HUFFPOLLSTER: Jeb Bush Faces GOP Resistance

Jeb Bush, former governor of Florida, speaks during the Iowa Ag Summit at the Iowa State Fairgrounds in Des Moines, Iowa, U.S
Jeb Bush, former governor of Florida, speaks during the Iowa Ag Summit at the Iowa State Fairgrounds in Des Moines, Iowa, U.S., on Saturday, March 7, 2015. The event aims to highlight the role that agriculture plays in Iowa and the rest of the world. Photographer: Daniel Acker/Bloomberg via Getty Images

Americans want change more in 2016 than they did in 2008, but they're not sure they'll get it. Jeb Bush meets with resistance from the GOP. And the Clinton emails bother Republicans more than Democrats. This is HuffPollster for Tuesday, March 10, 2015.

AMERICANS 'CLAMORING' FOR CHANGE - Mark Murray: More Americans are clamoring for change in the upcoming 2016 presidential election than they were in the 'Hope and Change' year of 2008, according to a new NBC News/Wall Street Journal poll. That desire for change is a potential roadblock for two of the leading frontrunners - Democrat Hillary Clinton (the former first lady, presidential candidate and secretary of state) and Republican Jeb Bush (the former Florida governor whose brother and father served as president). But it might be a more significant challenge for Bush, given that fewer than half of Republican primary voters believe he would provide new ideas and a vision for the future, versus nearly three-quarters of Democrats who think the same of Clinton. In the poll, 59 percent of all voters prefer a candidate who will bring greater changes to current policies, even if he or she is less experienced and tested - up from 55 percent who said this in July 2008 during the general-election contest between Barack Obama and John McCain." [NBC News, full results]


Walker, Rubio meet with less GOP resistance than Bush - Patrick O'Connor: "[F]indings [from the] new Wall Street Journal/NBC poll reinforce the view that while the Democrats’ nominating contest now looks like a foregone conclusion, provided Mrs. Clinton enters the race, the Republican contest appears to be wide open, with no clear front-runner....The survey found that 86% of likely Democratic primary voters say they are open to supporting Mrs. Clinton for the party’s nomination, and 13% said they couldn’t....Mr. Bush, an early favorite for the Republican nomination among GOP donors, faces more resistance within his party. Some 49% of people who plan to vote in GOP primaries said they could see themselves supporting Mr. Bush and 42% said they couldn’t, the survey found...The two Republicans who begin the race on the strongest footing in the poll are Florida Sen. Marco Rubio and Wisconsin Gov. Scott Walker. More than half of GOP primary voters said they were open to supporting Messrs. Rubio or Walker, compared with 49% who said so of Mr. Bush. Resistance within the party to Messrs. Rubio and Walker is far lower than for Mr. Bush: Some 26% said they couldn’t see themselves supporting Mr. Rubio, and 17% said so of the Wisconsin governor....New Jersey Gov. Chris Christie would start the race in a deep hole, the new survey found, with 57% of likely GOP primary voters saying they couldn’t see themselves supporting his candidacy, compared with the 32% who said they could." [WSJ]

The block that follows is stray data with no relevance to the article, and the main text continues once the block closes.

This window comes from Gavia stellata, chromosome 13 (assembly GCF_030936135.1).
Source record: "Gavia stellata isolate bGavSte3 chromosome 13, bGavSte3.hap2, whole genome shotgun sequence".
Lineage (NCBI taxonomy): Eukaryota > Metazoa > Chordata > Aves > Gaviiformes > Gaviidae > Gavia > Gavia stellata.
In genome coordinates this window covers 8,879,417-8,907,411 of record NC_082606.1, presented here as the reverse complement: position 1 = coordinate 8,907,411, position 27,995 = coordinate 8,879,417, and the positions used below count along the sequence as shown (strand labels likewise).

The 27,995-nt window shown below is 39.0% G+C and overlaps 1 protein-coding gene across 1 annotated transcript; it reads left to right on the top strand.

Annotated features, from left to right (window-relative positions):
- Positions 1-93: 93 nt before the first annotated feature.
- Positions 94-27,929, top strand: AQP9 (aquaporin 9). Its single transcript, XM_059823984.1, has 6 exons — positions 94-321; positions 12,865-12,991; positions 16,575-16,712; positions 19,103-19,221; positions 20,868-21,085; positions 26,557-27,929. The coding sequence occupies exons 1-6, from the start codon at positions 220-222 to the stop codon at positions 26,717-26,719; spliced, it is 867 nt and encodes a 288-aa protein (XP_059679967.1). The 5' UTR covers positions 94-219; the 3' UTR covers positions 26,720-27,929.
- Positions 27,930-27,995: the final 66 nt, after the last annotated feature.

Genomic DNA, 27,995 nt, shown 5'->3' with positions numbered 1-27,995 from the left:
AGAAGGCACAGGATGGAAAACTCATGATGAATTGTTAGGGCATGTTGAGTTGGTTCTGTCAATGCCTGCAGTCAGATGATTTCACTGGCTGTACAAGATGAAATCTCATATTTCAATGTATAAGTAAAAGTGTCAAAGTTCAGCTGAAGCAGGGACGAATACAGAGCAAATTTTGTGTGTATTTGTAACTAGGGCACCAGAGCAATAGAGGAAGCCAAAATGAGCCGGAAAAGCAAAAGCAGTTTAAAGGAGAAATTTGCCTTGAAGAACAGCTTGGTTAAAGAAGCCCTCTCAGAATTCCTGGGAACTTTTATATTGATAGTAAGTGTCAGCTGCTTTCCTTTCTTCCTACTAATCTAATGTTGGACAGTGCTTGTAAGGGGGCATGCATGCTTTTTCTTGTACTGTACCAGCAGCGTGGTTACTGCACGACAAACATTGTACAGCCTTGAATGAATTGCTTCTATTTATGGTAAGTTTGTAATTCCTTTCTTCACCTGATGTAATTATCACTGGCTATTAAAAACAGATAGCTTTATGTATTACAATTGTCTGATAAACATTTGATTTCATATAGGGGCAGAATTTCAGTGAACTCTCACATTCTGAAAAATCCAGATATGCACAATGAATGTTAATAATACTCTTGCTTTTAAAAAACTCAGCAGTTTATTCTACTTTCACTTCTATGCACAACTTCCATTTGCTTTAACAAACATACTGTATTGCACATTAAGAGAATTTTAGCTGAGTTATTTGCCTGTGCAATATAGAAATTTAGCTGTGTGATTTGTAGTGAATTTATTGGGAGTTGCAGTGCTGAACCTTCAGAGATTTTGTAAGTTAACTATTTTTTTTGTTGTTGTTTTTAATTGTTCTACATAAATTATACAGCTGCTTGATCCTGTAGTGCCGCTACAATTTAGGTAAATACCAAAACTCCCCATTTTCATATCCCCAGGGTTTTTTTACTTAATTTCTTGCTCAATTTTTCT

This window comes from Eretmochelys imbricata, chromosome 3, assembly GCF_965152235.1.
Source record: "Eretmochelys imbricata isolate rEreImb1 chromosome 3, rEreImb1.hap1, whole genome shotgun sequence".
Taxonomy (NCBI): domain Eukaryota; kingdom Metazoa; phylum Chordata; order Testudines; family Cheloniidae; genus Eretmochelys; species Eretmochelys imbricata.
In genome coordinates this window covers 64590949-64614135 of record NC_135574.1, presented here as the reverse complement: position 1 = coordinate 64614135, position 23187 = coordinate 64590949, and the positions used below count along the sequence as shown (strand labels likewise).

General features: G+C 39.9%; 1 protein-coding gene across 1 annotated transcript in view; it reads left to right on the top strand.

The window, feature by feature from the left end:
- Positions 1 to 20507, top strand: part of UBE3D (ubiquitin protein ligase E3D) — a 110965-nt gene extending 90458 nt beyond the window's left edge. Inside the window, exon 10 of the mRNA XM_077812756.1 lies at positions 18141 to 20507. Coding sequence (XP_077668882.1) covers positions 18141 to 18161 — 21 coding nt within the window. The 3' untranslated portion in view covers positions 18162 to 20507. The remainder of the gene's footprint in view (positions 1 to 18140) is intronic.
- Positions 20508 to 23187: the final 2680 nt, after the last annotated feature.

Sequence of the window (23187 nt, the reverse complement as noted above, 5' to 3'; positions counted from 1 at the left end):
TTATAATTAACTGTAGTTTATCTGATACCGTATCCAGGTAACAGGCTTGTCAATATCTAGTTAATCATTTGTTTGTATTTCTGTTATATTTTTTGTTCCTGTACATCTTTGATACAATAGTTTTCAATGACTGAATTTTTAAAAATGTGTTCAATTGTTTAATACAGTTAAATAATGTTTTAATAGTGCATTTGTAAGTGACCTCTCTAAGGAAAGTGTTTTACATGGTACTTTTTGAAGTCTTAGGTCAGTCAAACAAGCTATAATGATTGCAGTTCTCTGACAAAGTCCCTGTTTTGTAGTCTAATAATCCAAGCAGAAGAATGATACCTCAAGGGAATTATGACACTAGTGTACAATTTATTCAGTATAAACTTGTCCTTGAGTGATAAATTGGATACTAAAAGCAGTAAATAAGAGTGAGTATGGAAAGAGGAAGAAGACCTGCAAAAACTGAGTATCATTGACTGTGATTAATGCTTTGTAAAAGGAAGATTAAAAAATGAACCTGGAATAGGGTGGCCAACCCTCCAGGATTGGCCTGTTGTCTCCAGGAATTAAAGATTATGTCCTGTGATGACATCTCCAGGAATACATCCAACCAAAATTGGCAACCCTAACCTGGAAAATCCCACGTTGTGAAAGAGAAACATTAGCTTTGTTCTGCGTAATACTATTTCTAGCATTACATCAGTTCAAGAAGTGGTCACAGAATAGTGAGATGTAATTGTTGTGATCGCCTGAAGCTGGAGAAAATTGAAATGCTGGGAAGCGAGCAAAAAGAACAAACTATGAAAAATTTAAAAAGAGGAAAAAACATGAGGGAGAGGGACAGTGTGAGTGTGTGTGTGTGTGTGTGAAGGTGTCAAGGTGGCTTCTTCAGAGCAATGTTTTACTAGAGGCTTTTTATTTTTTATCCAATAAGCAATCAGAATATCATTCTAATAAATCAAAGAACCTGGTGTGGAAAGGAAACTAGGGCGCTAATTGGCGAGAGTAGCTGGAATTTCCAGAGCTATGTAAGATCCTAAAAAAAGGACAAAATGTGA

GOP SEES WALKER AS CONSERVATIVE LEADER - Kathy Frankovic: "Wisconsin Governor Scott Walker may not have won the CPAC straw poll last weekend, but he stands high with most Republicans, who in this week’s Economist/YouGov poll see him as a strong leader who is ideologically 'just right.' Walker gets high marks for leadership from Republicans: nearly four times as many say he is a strong leader as say Walker is a weak one. And even non-Republicans see his leadership potential. More than half overall say he is strong leader. Put in perspective, that puts Walker slightly ahead of the current President, Barack Obama. In this week’s poll, just 50% call the President a strong leader....Part of Bush and Christie’s problem is that about a third of Republicans think those two men are not conservative enough. In contrast, a majority of Republicans view Walker’s ideology as “about right.” Few Republicans find him erring on either side of the ideological divide." [YouGov]